Glaxo Wellcome plc wants a quick influenza diagnostic on themarket by the time its developmental flu drug is launched, so it struckdeals with two companies, hoping at least one has a test available intime.
The London-based pharmaceutical company signed an agreementwith Quidel Corp. that Quidel called a multi-million dollar, multi-year deal representing its largest independently funded program sinceits founding in 1979.
Biota Holdings Ltd., of Sydney, Australia, acquired rights from auniversity there and licensed the potential flu drug, GG167, to Glaxo.Biota has exclusive rights to develop a diagnostic incorporating theneuraminidase enzyme-inhibiting properties of the drug. Biotareceived $7.5 million when it licensed the drug to Glaxo and will get7 percent of GG167 sales.
Ramona Jones, manager of media relations for Glaxo-Wellcome Inc.,in Research Triangle Park, N.C., said, "We're looking at twodifferent companies taking two different approaches to a diagnosticfor flu. There's a reason to have confidence in both approaches."
Jones said Quidel, of San Diego, is an "established diagnosticcorporation that specializes in developing rapid diagnostic tests.Biota has the chemistry expertise in [neuraminidase]." She saidGlaxo would like at least one and preferably both of the tests to beready before the drug is approved. Current timelines show clinicaltrials should be completed by the end of 1997.
Glaxo wants a rapid diagnostic for the potential flu drug, whichwould be used for both A and B strains, to enhance its drug andbecause the drug is designed specifically to treat influenza viruses,not other conditions that may results in similar symptoms. So makingsure a patient has the flu is critical, Jones said. GG167 is beingdeveloped to not only stop the virus from replicating but to stop itfrom spreading outside the body.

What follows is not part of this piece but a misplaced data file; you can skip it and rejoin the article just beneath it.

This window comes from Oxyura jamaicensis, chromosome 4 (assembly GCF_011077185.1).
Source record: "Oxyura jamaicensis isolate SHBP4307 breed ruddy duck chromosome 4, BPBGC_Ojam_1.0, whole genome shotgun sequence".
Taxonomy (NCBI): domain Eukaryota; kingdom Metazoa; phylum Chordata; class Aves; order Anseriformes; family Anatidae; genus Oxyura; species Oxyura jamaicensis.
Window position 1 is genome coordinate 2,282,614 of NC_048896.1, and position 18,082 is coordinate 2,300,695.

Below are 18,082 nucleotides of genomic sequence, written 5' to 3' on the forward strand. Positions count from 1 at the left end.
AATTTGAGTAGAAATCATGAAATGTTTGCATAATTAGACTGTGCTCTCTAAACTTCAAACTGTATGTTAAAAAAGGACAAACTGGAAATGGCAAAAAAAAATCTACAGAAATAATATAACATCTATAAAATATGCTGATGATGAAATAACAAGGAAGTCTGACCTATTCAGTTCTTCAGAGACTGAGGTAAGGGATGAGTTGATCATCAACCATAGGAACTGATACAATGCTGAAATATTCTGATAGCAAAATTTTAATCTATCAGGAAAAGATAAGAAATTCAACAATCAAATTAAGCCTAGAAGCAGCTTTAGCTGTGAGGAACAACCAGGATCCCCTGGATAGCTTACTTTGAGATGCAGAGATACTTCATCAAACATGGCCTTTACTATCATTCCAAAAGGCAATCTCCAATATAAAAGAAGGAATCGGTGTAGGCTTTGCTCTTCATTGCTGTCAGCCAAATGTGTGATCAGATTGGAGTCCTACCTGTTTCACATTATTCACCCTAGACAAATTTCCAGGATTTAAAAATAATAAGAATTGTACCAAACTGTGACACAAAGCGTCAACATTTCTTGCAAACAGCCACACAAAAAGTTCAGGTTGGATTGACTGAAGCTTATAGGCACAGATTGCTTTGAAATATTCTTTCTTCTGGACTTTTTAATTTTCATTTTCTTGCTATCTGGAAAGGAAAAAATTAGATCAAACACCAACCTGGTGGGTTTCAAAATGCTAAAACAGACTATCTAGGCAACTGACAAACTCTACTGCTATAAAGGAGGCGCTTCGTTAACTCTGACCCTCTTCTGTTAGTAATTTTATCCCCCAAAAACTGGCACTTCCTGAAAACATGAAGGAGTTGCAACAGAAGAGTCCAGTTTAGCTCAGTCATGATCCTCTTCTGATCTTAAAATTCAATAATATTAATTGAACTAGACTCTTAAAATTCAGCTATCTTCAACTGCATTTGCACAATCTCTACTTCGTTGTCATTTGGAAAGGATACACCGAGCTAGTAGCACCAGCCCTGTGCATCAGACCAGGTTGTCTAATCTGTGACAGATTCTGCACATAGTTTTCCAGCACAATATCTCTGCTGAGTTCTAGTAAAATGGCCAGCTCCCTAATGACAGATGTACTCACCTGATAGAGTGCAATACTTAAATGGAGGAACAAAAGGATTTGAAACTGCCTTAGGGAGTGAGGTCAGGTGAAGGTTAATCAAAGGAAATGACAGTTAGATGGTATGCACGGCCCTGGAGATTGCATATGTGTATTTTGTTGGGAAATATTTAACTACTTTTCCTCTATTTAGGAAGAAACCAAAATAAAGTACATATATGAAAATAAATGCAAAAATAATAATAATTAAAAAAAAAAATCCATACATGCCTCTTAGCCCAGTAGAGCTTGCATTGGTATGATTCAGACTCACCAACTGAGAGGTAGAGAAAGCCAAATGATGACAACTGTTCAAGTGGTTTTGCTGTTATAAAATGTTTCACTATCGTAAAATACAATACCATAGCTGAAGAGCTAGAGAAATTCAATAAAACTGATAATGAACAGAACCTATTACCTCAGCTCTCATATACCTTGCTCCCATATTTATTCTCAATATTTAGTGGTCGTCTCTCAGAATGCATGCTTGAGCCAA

While Biota's diagnostic target involves the neuraminidase enzyme,Quidel's target remains undisclosed.
"We clearly have a target within the virus itself," said Mark Francois,Quidel's director, investor relations. He said the abundantly availabletarget, well established in medical literature, involves part of the viralmolecule that's more conserved and responds less to selectionpressures.
"Glaxo has funded Quidel millions of dollars over the next severalyears for a diagnostic test in line with our current Generation IIItechnology," Francois said, adding that initial funding allowed Quidelto create a dedicated influenza research program with its ownlaboratory and influenza experts.
"We're very comfortable with our technology and platform andbelieve it is applicable in diagnosing flu," Francois said. He saidQuidel also is comfortable with the time constraints imposed byGlaxo.
Jones said the current flu season should allow for completion ofPhase II studies of GG167, which are being run in the U.S., Canada,Europe and Australia. Glaxo hopes to start Phase III next season, shesaid. The company is looking at nasal spray or powder inhaleformulations for better targeting of neuraminidase. n
-- Jim Shrine
(c) 1997 American Health Consultants. All rights reserved.